In conjunction with interviews, a number of different types of tests can be used to choose new recruits for organisations. A whole range of different types of tests can be used including personality inventories, intelligence tests, career choice questionnaires, and aptitude tests.
These are the most widely used types of tests for recruitment. Aptitude tests, rather than measuring what a candidate already knows, attempt to predict what the candidate is capable of achieving with training – rather than testing them on existing skills and knowledge. Aptitude tests look at your innate cognitive abilities and are designed to measure your fluid and crystallised intelligence.
Fluid intelligence – the ability to think abstractly and problem-solve, independent of past experiences, education, and learning. Often relates to an ability to learn new things quickly, solve problems efficiently and assimilate new information.
Crystallised intelligence – the ability to apply what has been learnt in past experience, learning and education to a new situation. This is relevant in how people can understand and operate in a new work environment, bringing with them existing skills and knowledge that can be applied to novel situations.
Aptitude tests may be specific or general. General tests are often used at the outset of testing. A couple of examples follow:
Thurstone Test of Mental Alertness
This is used to try and determine an individual's ability to adjust to new situations, to be flexible and quickly learn new skills. As well as providing an overall score, the test provides scores for quantitative (derived from test items assessing numerical series problems and arithmetic), and linguistic (derived from test items relating to same-opposite word meanings and definitions). The outcomes provide information concerning general intelligence and work outcomes. It is arguably the most reliable test for predicting job performance of individuals and is therefore valuable for choosing new recruits or placing existing employees into new positions.
Wonderlic Cognitive Ability Test
This test can be used to assess learning and problem-solving abilities of potential employees in a range of careers. It is a relatively quick test to administer with just 12 minutes allocated for completion. An overall score is derived from the test which provides a measure of intelligence comparable to IQ. Recent versions are available which may be completed online as well as by traditional pen and paper.
The types of qualities that may be tested in an aptitude test include:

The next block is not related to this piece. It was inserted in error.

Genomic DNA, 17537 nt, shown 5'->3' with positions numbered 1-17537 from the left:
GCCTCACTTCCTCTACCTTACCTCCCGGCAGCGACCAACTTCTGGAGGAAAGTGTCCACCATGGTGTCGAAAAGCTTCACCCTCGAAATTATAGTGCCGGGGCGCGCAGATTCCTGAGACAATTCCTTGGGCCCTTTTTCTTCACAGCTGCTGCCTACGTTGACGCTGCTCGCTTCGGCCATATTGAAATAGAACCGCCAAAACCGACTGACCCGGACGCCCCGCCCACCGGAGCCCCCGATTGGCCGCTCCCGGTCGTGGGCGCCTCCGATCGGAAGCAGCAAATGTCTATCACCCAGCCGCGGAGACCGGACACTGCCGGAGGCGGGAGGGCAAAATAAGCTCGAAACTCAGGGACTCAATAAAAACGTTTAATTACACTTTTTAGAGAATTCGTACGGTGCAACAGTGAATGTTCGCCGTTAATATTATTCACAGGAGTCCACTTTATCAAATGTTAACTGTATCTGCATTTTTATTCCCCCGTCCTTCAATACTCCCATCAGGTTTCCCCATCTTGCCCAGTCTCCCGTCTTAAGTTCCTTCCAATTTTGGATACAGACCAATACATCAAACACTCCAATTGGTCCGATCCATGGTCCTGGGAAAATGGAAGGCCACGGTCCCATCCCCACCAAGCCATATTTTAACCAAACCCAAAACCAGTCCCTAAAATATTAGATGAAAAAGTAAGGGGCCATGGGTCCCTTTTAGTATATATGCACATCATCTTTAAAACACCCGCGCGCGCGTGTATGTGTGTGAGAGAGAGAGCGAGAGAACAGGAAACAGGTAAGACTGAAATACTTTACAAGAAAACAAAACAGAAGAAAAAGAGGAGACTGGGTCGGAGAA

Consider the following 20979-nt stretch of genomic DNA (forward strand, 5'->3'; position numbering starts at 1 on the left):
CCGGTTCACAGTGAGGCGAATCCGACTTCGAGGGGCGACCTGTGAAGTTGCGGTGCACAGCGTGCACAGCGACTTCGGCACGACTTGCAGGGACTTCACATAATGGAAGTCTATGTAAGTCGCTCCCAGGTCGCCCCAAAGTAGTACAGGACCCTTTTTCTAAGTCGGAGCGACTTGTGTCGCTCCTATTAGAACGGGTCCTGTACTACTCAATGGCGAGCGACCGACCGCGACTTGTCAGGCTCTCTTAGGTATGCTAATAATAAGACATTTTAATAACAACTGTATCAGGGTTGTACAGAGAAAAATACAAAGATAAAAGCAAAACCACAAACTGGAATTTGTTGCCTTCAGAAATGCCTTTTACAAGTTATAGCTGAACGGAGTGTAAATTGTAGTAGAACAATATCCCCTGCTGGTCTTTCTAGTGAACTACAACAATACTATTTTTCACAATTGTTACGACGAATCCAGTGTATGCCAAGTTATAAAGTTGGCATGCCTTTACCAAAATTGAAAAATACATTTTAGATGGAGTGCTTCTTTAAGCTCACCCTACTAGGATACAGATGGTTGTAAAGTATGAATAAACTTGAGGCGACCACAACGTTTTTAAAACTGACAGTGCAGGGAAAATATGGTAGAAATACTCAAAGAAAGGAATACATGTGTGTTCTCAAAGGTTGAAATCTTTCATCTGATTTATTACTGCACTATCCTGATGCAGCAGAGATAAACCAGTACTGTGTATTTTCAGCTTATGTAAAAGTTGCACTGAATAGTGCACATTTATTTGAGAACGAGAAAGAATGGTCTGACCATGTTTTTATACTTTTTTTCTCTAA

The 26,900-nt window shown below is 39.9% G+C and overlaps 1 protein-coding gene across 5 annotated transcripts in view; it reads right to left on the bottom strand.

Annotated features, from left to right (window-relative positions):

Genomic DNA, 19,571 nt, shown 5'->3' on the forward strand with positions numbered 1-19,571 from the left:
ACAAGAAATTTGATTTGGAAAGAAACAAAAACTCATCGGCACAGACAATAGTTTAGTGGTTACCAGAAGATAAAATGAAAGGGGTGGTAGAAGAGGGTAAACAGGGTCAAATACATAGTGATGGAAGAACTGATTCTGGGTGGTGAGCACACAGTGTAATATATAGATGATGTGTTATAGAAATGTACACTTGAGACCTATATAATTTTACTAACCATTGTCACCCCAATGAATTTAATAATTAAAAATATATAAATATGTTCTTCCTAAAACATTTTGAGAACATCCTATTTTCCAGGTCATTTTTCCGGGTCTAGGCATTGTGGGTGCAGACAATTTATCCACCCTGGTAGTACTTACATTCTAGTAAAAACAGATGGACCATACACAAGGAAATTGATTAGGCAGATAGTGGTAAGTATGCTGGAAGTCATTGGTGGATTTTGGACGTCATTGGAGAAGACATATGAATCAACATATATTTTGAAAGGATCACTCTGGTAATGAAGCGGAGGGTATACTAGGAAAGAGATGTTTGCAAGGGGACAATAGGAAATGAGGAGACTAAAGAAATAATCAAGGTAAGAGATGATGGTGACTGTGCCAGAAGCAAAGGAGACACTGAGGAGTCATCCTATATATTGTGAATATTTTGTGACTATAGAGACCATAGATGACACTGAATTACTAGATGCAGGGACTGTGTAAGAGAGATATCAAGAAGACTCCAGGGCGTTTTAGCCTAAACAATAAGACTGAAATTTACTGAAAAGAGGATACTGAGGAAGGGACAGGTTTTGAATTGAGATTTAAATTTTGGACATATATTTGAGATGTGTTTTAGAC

Verbal Reasoning – these tests assess your ability to use reasoning with words. They test the candidate's comprehension of words and may also test their ability to identify important information from written texts, critically evaluate it, and come to logical conclusions. In the workplace, this may identify a candidate's ability to gain information from written work, communicate clearly to colleagues and clients, and produce written reports.
Abstract Reasoning - also known as diagrammatical or logical reasoning, these tests utilise abstract shapes, symbols and diagrams organised using logical rules. This tests the candidate's fluid intelligence. Correct answers show the candidate's ability to identify patterns and apply the rules to solve a problem. In a work environment, this may predict ways in which a candidate may be able to learn and integrate new information, think strategically, and solve problems.
Numerical Reasoning – lower level numerical reasoning tests examine the candidate’s ability to understand and complete arithmetic equations. Higher end tests will assess the candidate’s higher-order mathematical reasoning and ability to evaluate quantitative data. In the workplace this identifies an ability to work with numerical data, both in analysing, as well as presenting.
Spatial Reasoning – these tests examine the candidate’s ability to mentally compare, identify or manipulate 2-dimensional and 3-dimensional objects. In a workplace this may identify how well a candidate can solve technical problems, identify hazards, and manage and organise a space. These skills may be particularly important in professions such as design, construction, architecture and engineering.
Mechanical Reasoning – identifies the candidate's ability to understand mechanical concepts, and solve mechanical problems.
Manual Dexterity – measures hand-eye coordination, and focuses on testing the ability to complete manual tasks, looking at speed and precision.
General aptitude tests are more widely used than specific ones. Specific tests of aptitude are engineered to assess a much narrower segment of an individual's ability. Whilst it is sometimes argued that the more specific a job role is, the more specific an aptitude test should be - this assertion does not necessarily hold true. In fact, a higher score on an aptitude test designed for a specific job role can often be generalised to other roles.
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